While there is not a single behavioral or communication test that can detect Autism, several Autism-specific tools are now being used for a formal diagnosis. These include the Autism Diagnostic Observation Schedule, Second Edition (ADOS™-2), the Autism Diagnostic Interview (ADI), the Screening Tool for Autism in Toddlers (STAT), the Childhood Autism Rating Scales (CARS), and the Tele-ASD-Peds for diagnosis for use in telehealth. All of these tests should be used as part of a larger assessment, and not just on their own, as the determination of Autism is best completed with multiple sources of information.
Oftentimes, individuals diagnosed with Autism also have other conditions that impact their development and functionality. It is important for you to share your concerns with your doctor so that they can properly assess the symptoms and provide the individual with appropriate medical treatment.
Chronic Constipation and/or Diarrhea
Medical literature states that about 47 percent of adults who experience Autism and 45 percent of children with Autism have gastrointestinal symptoms. Diarrhea is most common, followed by abdominal pain and constipation. Constipation in people with Autism is usually not hard, impacted stools, but the slow passage of stools with long gaps in between, and loose stools when they do come.
Research studies have frequently used inappropriate IQ tests, such as verbal tests with nonverbal individuals, and in some cases have estimated intelligence level without any objective evidence. Tests that do not require language skills, such as the Test of Nonverbal Intelligence (TONI), can offer more accurate information about the person.
Immune & GI Systems
Increasing evidence shows that gastrointestinal (GI) symptoms, such as gastrointestinal disruption, abdominal pain, diarrhea, constipation, and flatulence, has been characterized as a common comorbidity in patients with ASD, ranging between 9 and 84% depending on the studies being retrospective or prospective (Wasilewska and Klukowski, 2015), and are linked to the severity of ASD symptoms (Adams et al., 2011; Gorrindo et al., 2012; Chaidez et al., 2014).
Low Muscle Tone
About 30 percent of children with Autism have moderate to severe loss of muscle tone, which can limit their gross and fine motor skills.
Some people with Autism have very high pain thresholds (insensitivity to pain), while others have very low pain thresholds. There are interventions, such as sensory integration therapy, designed to help increase reliability of their sensory processing and integration.
About 30 percent of children with Autism have moderate to severe pica, a compulsive eating-disorder characterized by eating non-food items such as paint, sand, dirt, paper, etc. Pica can be dangerous as ingesting these inedible substances can cause choking, digestive problems, parasitic infections, and other illnesses.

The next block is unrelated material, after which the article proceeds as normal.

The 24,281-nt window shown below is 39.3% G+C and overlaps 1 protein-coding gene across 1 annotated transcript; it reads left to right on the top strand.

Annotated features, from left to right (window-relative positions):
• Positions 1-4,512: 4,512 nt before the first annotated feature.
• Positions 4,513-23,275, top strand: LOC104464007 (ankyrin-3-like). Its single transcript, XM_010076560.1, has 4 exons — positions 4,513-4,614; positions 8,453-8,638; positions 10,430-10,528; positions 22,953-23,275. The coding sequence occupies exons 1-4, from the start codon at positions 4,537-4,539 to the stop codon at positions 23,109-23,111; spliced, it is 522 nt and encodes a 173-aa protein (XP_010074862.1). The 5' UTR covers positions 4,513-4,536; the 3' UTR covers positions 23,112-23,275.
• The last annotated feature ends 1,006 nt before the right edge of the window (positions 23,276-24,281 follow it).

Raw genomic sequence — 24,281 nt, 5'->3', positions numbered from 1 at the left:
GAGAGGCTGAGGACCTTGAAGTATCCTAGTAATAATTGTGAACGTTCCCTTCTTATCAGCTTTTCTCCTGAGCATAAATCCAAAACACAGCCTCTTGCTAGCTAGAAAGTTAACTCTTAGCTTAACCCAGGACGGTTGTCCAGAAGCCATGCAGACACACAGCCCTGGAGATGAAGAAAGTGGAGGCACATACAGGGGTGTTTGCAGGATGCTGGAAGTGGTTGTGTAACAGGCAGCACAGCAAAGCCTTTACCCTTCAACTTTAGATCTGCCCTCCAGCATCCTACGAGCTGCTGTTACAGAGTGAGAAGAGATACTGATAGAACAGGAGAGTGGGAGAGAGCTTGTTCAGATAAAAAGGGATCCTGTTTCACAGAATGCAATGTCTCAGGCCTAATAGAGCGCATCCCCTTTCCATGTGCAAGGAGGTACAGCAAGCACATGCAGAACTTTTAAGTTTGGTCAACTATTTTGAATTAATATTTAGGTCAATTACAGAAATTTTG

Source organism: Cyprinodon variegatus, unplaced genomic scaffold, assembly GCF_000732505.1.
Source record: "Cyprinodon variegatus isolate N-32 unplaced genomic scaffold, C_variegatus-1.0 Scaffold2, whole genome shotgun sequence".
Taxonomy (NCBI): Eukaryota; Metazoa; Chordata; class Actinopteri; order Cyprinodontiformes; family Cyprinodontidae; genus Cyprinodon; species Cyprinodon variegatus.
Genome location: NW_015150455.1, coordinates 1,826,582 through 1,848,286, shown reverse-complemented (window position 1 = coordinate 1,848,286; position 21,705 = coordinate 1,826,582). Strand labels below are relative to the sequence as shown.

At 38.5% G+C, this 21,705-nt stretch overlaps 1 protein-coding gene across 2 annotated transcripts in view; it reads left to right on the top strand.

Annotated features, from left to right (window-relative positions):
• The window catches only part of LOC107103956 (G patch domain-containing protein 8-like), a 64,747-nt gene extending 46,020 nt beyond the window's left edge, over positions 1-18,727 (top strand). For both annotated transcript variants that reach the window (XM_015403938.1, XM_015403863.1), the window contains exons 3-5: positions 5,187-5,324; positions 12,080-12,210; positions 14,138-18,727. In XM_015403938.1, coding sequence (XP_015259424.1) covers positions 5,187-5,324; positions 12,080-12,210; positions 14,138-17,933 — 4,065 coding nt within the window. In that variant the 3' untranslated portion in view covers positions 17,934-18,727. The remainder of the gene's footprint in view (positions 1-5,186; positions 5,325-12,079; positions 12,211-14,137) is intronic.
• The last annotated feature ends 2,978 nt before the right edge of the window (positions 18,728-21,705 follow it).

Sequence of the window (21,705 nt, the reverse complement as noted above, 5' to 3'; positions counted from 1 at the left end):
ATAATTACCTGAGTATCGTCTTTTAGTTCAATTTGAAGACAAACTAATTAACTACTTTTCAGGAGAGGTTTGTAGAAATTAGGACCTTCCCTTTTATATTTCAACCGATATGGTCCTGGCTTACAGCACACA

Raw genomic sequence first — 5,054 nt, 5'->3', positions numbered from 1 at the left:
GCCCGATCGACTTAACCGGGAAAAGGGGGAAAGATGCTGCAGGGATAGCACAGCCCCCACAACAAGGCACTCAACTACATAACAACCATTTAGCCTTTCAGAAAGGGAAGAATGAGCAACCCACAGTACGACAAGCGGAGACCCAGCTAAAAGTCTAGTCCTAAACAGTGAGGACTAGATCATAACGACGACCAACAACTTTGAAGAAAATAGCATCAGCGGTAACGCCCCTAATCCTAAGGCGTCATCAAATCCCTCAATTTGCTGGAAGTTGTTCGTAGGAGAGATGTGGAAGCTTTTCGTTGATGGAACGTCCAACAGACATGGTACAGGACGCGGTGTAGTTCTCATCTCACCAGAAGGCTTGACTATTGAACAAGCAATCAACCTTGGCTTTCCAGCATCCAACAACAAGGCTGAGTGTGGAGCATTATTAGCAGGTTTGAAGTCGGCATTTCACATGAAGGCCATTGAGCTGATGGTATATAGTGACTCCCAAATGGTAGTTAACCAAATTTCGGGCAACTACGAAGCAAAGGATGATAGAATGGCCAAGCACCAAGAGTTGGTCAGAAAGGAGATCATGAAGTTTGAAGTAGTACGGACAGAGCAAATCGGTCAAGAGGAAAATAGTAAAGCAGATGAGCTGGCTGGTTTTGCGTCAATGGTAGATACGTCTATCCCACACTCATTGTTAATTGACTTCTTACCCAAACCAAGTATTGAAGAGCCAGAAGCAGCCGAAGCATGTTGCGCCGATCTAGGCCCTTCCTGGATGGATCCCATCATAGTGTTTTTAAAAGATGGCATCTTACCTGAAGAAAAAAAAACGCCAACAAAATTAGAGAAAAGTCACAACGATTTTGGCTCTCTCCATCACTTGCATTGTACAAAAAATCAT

It is estimated that around 30 percent of people with Autism develop epilepsy, some in early childhood and others as they go through hormone level changes in puberty. Suspected seizures should be confirmed by electroencephalogram (EEG) and treated with prescribed anticonvulsant medications.
The diagnosis of Autism includes atypical responses to sounds, sights, touch, taste and smells. High-pitched intermittent sounds, such as fire alarms or school bells, may be painful for people with Autism. Scratchy fabrics and clothing tags may also be intolerable, and some people have visual sensitivities, such as the flickering of fluorescent lights.
These are only a few examples of sensory experiences. Sensory needs can range in severity and change over time. Consult an occupational therapist for support in evaluating and supporting sensory processing and integration.
Many people who experience Autism have sleep challenges. Night waking may be due to gastrointestinal issues, allergies, environmental intolerances, seizures or the effects of medications. Other potential causes are sleep apnea (pauses in breathing when the airway becomes obstructed during sleep), sleep terrors or confusional arousals. Individuals with sensory processing difficulties may have more problems falling asleep and increased periods of night waking.
Infant and toddler diagnosis begin with voicing your concerns with your child’s pediatrician or primary care doctor. A primary care professional should be able to review your child’s development and conduct a short Autism screening. If that screening indicates that Autism might be a possibility, the doctor may diagnose your child if they have training, especially if Autism characteristics are clearly present. If they do not have Autism-specific training, or if your child’s presentation is subtle or complicated by other factors, they may refer you to an Autism specialist.
Most Autism diagnosticians will not diagnose a child until they are at least one-year-old. However, if your child has delays, you can seek services before that diagnosis, often from early intervention federal programs, or from private speech, occupational therapy, or physical therapy clinics. Your primary care professional can give a referral to early intervention or private therapists.
Once your child is at least one-year-old, an Autism diagnostician (developmental pediatrician, child psychologist, child psychiatrist) can begin to explore evaluating them. The evaluation will consist of interviews with you, review of records, and an observation of or interaction with your child. See the section on Medical Diagnosis for more information.